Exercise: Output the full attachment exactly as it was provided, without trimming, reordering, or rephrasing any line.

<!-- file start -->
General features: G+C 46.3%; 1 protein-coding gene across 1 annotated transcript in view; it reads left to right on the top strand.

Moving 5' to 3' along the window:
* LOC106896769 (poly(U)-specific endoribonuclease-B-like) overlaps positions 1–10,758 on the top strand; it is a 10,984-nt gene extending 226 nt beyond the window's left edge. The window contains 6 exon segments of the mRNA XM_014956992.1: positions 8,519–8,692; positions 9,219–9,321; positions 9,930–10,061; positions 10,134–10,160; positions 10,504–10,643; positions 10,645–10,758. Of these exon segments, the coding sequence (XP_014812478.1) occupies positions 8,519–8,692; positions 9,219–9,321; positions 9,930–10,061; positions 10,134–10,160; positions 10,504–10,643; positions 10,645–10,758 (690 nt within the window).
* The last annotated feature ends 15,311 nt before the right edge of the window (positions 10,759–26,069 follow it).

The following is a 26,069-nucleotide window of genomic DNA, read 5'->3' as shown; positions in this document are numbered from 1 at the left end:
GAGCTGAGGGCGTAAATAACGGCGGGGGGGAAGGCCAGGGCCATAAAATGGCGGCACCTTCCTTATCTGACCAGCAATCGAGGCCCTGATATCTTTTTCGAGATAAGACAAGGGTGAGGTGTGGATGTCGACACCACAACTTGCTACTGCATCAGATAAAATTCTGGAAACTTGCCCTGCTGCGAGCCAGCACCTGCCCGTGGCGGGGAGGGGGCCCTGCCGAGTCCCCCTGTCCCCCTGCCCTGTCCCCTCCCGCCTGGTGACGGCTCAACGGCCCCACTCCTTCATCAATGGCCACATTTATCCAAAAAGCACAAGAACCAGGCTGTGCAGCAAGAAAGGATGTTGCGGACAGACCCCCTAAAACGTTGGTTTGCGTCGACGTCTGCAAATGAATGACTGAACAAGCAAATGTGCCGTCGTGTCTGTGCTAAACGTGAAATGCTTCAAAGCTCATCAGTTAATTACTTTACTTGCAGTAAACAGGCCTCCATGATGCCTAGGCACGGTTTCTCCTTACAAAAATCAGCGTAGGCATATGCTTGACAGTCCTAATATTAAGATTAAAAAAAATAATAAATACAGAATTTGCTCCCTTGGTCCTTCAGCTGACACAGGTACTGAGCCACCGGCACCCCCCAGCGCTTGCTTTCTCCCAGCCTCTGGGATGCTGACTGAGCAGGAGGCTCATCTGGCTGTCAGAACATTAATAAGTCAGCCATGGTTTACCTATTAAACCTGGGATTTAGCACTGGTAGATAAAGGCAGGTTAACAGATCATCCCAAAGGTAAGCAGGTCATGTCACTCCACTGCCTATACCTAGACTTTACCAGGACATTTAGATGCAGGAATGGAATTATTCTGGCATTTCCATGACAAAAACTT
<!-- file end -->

General features: G+C 46.3%; 1 protein-coding gene across 1 annotated transcript in view; it reads left to right on the top strand.

Moving 5' to 3' along the window:
* LOC106896769 (poly(U)-specific endoribonuclease-B-like) overlaps positions 1–10,758 on the top strand; it is a 10,984-nt gene extending 226 nt beyond the window's left edge. The window contains 6 exon segments of the mRNA XM_014956992.1: positions 8,519–8,692; positions 9,219–9,321; positions 9,930–10,061; positions 10,134–10,160; positions 10,504–10,643; positions 10,645–10,758. Of these exon segments, the coding sequence (XP_014812478.1) occupies positions 8,519–8,692; positions 9,219–9,321; positions 9,930–10,061; positions 10,134–10,160; positions 10,504–10,643; positions 10,645–10,758 (690 nt within the window).
* The last annotated feature ends 15,311 nt before the right edge of the window (positions 10,759–26,069 follow it).

The following is a 26,069-nucleotide window of genomic DNA, read 5'->3' as shown; positions in this document are numbered from 1 at the left end:
GAGCTGAGGGCGTAAATAACGGCGGGGGGGAAGGCCAGGGCCATAAAATGGCGGCACCTTCCTTATCTGACCAGCAATCGAGGCCCTGATATCTTTTTCGAGATAAGACAAGGGTGAGGTGTGGATGTCGACACCACAACTTGCTACTGCATCAGATAAAATTCTGGAAACTTGCCCTGCTGCGAGCCAGCACCTGCCCGTGGCGGGGAGGGGGCCCTGCCGAGTCCCCCTGTCCCCCTGCCCTGTCCCCTCCCGCCTGGTGACGGCTCAACGGCCCCACTCCTTCATCAATGGCCACATTTATCCAAAAAGCACAAGAACCAGGCTGTGCAGCAAGAAAGGATGTTGCGGACAGACCCCCTAAAACGTTGGTTTGCGTCGACGTCTGCAAATGAATGACTGAACAAGCAAATGTGCCGTCGTGTCTGTGCTAAACGTGAAATGCTTCAAAGCTCATCAGTTAATTACTTTACTTGCAGTAAACAGGCCTCCATGATGCCTAGGCACGGTTTCTCCTTACAAAAATCAGCGTAGGCATATGCTTGACAGTCCTAATATTAAGATTAAAAAAAATAATAAATACAGAATTTGCTCCCTTGGTCCTTCAGCTGACACAGGTACTGAGCCACCGGCACCCCCCAGCGCTTGCTTTCTCCCAGCCTCTGGGATGCTGACTGAGCAGGAGGCTCATCTGGCTGTCAGAACATTAATAAGTCAGCCATGGTTTACCTATTAAACCTGGGATTTAGCACTGGTAGATAAAGGCAGGTTAACAGATCATCCCAAAGGTAAGCAGGTCATGTCACTCCACTGCCTATACCTAGACTTTACCAGGACATTTAGATGCAGGAATGGAATTATTCTGGCATTTCCATGACAAAAACTT